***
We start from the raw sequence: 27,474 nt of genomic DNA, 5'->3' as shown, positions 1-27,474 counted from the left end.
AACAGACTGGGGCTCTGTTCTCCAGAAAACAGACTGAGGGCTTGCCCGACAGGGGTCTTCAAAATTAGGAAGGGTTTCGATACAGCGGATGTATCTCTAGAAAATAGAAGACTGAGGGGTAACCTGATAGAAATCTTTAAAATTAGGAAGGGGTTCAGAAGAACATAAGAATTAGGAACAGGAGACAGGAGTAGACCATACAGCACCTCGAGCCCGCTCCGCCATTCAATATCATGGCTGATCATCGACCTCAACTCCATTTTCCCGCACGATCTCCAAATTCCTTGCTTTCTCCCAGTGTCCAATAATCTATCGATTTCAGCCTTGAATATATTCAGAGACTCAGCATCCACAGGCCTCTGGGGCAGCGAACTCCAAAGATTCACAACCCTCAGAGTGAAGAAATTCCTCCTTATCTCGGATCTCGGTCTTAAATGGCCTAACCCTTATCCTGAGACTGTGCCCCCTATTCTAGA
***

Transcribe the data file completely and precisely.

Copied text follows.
We start from the raw sequence: 27,474 nt of genomic DNA, 5'->3' as shown, positions 1-27,474 counted from the left end.
AACAGACTGGGGCTCTGTTCTCCAGAAAACAGACTGAGGGCTTGCCCGACAGGGGTCTTCAAAATTAGGAAGGGTTTCGATACAGCGGATGTATCTCTAGAAAATAGAAGACTGAGGGGTAACCTGATAGAAATCTTTAAAATTAGGAAGGGGTTCAGAAGAACATAAGAATTAGGAACAGGAGACAGGAGTAGACCATACAGCACCTCGAGCCCGCTCCGCCATTCAATATCATGGCTGATCATCGACCTCAACTCCATTTTCCCGCACGATCTCCAAATTCCTTGCTTTCTCCCAGTGTCCAATAATCTATCGATTTCAGCCTTGAATATATTCAGAGACTCAGCATCCACAGGCCTCTGGGGCAGCGAACTCCAAAGATTCACAACCCTCAGAGTGAAGAAATTCCTCCTTATCTCGGATCTCGGTCTTAAATGGCCTAACCCTTATCCTGAGACTGTGCCCCCTATTCTAGA